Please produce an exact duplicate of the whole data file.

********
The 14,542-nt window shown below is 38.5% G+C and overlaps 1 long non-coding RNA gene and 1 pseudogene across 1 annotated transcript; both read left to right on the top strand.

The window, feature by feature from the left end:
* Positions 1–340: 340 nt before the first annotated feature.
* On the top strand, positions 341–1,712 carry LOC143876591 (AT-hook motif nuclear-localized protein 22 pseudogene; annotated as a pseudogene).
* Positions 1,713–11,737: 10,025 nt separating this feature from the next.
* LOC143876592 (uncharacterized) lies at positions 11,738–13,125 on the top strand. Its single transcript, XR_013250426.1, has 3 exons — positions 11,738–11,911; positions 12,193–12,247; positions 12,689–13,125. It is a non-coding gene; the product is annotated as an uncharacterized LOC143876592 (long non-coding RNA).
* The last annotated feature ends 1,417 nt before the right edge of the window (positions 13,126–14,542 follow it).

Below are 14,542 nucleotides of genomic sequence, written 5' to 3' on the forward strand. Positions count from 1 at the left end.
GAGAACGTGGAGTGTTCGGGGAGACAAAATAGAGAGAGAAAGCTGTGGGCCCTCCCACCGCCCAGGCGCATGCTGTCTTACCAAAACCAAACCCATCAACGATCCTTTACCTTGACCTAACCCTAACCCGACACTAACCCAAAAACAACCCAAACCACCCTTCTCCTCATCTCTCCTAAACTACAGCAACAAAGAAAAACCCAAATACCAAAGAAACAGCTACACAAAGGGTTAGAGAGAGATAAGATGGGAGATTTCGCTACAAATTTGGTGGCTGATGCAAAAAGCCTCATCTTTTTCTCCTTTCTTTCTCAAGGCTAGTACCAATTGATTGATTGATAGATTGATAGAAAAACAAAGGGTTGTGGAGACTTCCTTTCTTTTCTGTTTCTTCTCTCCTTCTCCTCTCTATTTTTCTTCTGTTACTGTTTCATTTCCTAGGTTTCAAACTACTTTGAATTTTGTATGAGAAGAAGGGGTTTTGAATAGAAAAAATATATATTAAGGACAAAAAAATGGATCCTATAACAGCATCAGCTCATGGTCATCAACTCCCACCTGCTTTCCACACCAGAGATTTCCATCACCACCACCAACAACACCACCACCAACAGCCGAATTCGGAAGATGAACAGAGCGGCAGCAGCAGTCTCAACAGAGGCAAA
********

The 14,542-nt window shown below is 38.5% G+C and overlaps 1 long non-coding RNA gene and 1 pseudogene across 1 annotated transcript; both read left to right on the top strand.

The window, feature by feature from the left end:
* Positions 1–340: 340 nt before the first annotated feature.
* On the top strand, positions 341–1,712 carry LOC143876591 (AT-hook motif nuclear-localized protein 22 pseudogene; annotated as a pseudogene).
* Positions 1,713–11,737: 10,025 nt separating this feature from the next.
* LOC143876592 (uncharacterized) lies at positions 11,738–13,125 on the top strand. Its single transcript, XR_013250426.1, has 3 exons — positions 11,738–11,911; positions 12,193–12,247; positions 12,689–13,125. It is a non-coding gene; the product is annotated as an uncharacterized LOC143876592 (long non-coding RNA).
* The last annotated feature ends 1,417 nt before the right edge of the window (positions 13,126–14,542 follow it).

Below are 14,542 nucleotides of genomic sequence, written 5' to 3' on the forward strand. Positions count from 1 at the left end.
GAGAACGTGGAGTGTTCGGGGAGACAAAATAGAGAGAGAAAGCTGTGGGCCCTCCCACCGCCCAGGCGCATGCTGTCTTACCAAAACCAAACCCATCAACGATCCTTTACCTTGACCTAACCCTAACCCGACACTAACCCAAAAACAACCCAAACCACCCTTCTCCTCATCTCTCCTAAACTACAGCAACAAAGAAAAACCCAAATACCAAAGAAACAGCTACACAAAGGGTTAGAGAGAGATAAGATGGGAGATTTCGCTACAAATTTGGTGGCTGATGCAAAAAGCCTCATCTTTTTCTCCTTTCTTTCTCAAGGCTAGTACCAATTGATTGATTGATAGATTGATAGAAAAACAAAGGGTTGTGGAGACTTCCTTTCTTTTCTGTTTCTTCTCTCCTTCTCCTCTCTATTTTTCTTCTGTTACTGTTTCATTTCCTAGGTTTCAAACTACTTTGAATTTTGTATGAGAAGAAGGGGTTTTGAATAGAAAAAATATATATTAAGGACAAAAAAATGGATCCTATAACAGCATCAGCTCATGGTCATCAACTCCCACCTGCTTTCCACACCAGAGATTTCCATCACCACCACCAACAACACCACCACCAACAGCCGAATTCGGAAGATGAACAGAGCGGCAGCAGCAGTCTCAACAGAGGCAAA